Why You Should Go Out Of Your Way To See The Master In 70mm
A major topic of conversation surrounding Paul Thomas Anderson’s The Master had nothing to do with the enthralling performances of Joaquin Phoenix and Philip Seymour Hoffman, or even with the film’s obvious connections to Scientology. Film savvy audiences spoke about the need to see The Master in 70mm, Anderson’s preferred method of visual presentation.
But what, exactly, is 70mm presentation? How is this different than, say, IMAX (which several “event” movies like Mission Impossible: Ghost Protocol or the re-released Raiders of the Lost Ark prefer)? And where do you have to actually go to see Anderson’s opus in 70mm?
I was lucky enough to see Anderson’s film at the Toronto International Film Festival, where the movie screened in 70mm at the festival’s TIFF Bell Lightbox. I sat next to my good friend Jay Morong, a lecturer of Theater and Film at the University of North Carolina at Charlotte who also has served as film programmer for the Charlotte Film Society and has been a film projectionist in Massachusetts and North Carolina for 16 years. After our Master screening, I picked Morong’s brain on the beauty of PTA’s vision, and the importance of 70mm projection. You can read what he had to say below, and if you still have questions, feel free to post them in the comments-- I'll do my best to answer them or go back to expert Jay for even more info.
OK, Jay, what, exactly, does 70mm mean?
70mm -- and we are talking 5 perforation 70mm, not IMAX 15 perforation 70mm -- is a large format film stock which produces a motion picture format that is twice the width of a standard 35mm film image. [Editor's note: Perforations are the holes placed along the sides of each frame, which can be used to measure the height of a frame. The highest number right now is 15, which signifies an IMAX-ready frame. PTA's The Master, even in 70mm, is 5 perforations, and is not being screened in IMAX.] This creates an image area that is at least 3 times the size of standard 35mm. This means that the contrast, colors, and sharpness of the image are impeccable, and when projected on bigger screens there is little-to-no loss of picture quality.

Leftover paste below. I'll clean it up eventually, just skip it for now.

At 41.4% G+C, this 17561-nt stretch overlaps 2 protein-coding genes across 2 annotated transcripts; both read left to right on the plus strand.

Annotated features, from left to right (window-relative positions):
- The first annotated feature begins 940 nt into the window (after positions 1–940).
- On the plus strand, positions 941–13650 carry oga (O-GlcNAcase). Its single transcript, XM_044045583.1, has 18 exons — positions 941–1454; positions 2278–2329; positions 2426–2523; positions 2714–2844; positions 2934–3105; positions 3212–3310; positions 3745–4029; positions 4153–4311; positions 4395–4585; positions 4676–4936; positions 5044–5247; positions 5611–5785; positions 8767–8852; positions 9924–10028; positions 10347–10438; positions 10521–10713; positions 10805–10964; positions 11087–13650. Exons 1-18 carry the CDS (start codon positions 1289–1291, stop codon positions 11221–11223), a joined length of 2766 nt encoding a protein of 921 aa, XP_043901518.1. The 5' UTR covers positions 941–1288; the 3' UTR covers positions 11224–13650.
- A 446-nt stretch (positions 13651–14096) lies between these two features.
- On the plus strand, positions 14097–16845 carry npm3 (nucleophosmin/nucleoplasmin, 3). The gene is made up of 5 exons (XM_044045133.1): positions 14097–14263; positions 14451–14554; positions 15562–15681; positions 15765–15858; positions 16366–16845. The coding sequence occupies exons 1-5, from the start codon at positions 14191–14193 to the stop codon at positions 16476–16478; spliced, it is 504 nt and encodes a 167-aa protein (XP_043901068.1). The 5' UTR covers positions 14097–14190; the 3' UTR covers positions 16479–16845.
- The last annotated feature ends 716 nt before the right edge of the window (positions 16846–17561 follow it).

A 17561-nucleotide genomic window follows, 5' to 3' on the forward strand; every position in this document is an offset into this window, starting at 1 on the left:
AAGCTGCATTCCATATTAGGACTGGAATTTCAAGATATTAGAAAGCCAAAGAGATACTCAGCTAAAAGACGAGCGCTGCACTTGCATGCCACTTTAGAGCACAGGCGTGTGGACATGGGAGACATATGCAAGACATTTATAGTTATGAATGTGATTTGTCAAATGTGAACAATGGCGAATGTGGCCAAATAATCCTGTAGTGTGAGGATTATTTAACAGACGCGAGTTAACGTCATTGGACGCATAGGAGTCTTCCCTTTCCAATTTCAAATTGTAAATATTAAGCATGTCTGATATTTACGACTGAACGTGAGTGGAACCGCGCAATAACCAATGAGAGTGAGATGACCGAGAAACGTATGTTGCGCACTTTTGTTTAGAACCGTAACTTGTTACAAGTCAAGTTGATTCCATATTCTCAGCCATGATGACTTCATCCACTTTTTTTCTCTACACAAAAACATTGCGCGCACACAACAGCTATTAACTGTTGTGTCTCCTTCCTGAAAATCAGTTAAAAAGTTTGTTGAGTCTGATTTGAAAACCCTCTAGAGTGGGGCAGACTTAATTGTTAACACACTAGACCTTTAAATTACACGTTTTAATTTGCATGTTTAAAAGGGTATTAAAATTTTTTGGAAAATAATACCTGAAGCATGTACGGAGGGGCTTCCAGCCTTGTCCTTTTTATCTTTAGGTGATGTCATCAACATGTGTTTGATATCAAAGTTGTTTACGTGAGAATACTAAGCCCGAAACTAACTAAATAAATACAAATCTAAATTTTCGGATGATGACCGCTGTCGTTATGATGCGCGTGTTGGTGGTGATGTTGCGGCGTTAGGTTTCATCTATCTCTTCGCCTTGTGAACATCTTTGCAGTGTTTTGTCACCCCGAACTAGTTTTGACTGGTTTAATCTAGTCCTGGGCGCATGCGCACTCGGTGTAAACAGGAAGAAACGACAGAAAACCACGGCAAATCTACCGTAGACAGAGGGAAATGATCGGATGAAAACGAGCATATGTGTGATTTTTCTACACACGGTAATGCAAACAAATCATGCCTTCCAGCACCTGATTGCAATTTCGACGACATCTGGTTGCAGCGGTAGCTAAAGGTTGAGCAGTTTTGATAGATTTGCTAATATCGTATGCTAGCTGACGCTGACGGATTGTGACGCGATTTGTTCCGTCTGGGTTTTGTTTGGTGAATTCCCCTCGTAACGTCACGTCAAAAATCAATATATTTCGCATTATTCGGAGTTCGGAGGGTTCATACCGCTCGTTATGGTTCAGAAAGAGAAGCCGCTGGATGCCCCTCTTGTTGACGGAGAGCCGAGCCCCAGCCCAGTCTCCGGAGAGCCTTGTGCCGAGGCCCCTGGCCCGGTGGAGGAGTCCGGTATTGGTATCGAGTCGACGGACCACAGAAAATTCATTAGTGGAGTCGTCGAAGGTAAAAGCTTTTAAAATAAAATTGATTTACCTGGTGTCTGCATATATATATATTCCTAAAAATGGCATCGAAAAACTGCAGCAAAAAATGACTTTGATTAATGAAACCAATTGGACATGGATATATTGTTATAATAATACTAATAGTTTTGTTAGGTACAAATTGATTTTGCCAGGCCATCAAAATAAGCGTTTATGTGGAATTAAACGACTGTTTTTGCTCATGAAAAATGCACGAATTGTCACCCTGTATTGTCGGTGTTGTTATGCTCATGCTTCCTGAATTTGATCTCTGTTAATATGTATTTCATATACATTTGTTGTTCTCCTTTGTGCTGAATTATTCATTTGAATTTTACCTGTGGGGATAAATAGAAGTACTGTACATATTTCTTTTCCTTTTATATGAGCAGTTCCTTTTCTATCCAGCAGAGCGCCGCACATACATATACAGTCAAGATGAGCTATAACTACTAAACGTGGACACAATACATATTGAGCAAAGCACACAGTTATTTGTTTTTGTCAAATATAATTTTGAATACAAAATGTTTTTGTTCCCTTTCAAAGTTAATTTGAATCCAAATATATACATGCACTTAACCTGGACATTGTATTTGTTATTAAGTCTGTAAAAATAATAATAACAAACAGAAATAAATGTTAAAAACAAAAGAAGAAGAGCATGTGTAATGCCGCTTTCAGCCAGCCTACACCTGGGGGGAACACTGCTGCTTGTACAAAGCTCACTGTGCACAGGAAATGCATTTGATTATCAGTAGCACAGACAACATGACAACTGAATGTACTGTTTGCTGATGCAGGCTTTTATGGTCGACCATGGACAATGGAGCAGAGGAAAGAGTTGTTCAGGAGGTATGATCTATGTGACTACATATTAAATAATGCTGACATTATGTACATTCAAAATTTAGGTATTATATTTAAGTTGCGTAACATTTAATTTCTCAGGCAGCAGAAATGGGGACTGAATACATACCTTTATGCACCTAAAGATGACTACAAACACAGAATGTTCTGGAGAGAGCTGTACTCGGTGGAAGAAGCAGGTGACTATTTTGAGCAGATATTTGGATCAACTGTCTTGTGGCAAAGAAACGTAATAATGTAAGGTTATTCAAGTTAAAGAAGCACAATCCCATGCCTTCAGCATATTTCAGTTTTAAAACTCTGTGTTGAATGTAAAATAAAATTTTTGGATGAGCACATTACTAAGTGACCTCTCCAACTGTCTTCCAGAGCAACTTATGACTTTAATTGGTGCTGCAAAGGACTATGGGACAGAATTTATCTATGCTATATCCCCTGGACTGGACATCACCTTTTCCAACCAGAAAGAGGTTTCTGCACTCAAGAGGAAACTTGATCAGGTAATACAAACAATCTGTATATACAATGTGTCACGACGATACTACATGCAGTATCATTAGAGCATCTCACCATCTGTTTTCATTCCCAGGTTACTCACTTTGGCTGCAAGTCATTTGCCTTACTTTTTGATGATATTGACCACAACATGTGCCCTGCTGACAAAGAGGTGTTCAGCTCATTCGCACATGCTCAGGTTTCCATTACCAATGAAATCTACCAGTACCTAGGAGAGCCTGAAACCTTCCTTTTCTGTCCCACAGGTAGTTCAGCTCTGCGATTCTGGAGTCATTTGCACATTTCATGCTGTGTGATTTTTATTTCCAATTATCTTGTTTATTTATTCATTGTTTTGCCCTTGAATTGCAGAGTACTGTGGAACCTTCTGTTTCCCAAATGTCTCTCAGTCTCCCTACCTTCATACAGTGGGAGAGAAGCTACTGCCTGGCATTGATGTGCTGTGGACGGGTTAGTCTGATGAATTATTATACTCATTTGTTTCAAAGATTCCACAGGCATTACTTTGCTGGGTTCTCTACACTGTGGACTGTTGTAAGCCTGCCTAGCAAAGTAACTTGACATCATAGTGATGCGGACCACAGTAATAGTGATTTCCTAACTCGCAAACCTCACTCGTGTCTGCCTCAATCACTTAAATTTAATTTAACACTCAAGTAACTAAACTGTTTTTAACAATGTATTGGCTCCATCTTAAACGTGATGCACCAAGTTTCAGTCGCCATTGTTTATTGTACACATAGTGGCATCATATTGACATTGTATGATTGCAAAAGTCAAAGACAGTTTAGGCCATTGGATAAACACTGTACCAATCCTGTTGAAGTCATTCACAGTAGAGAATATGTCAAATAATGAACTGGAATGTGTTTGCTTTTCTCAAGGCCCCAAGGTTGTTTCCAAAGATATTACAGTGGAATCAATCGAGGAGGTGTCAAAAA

It is (apart from true 70mm/15perf IMAX) the best image that can be presented on a motion picture screen. So that means 70mm is the best possible film medium for a filmmaker to use to get the clearest, cleanest, most vibrant image possible as an artist.
Cool. But is 70mm available in every major market? And if it isn't available at a local theater, why not?
That depends what you mean by “major market.” The short answer is “No.” Most markets that I would consider “major markets” (New York, Chicago, Boston, Los Angeles, San Francisco) all have 70mm, and some of these cities have multiple 70mm houses. (Boston, for example, has the Somerville Theater and the Coolidge Corner Cinema that can both show 70mm.) These cities are, of course, A Tier exhibition markets, so they never lost 70mm and still have it.
For the B and C markets, 70mm has been gone for a while. In fact, I believe the only 70mm in the entire state of North Carolina is housed at the North Carolina School for the Arts. So while 70mm still exists in most states, there are probably no more than 100 theaters (if that) in the country capable of presenting a film in 70mm.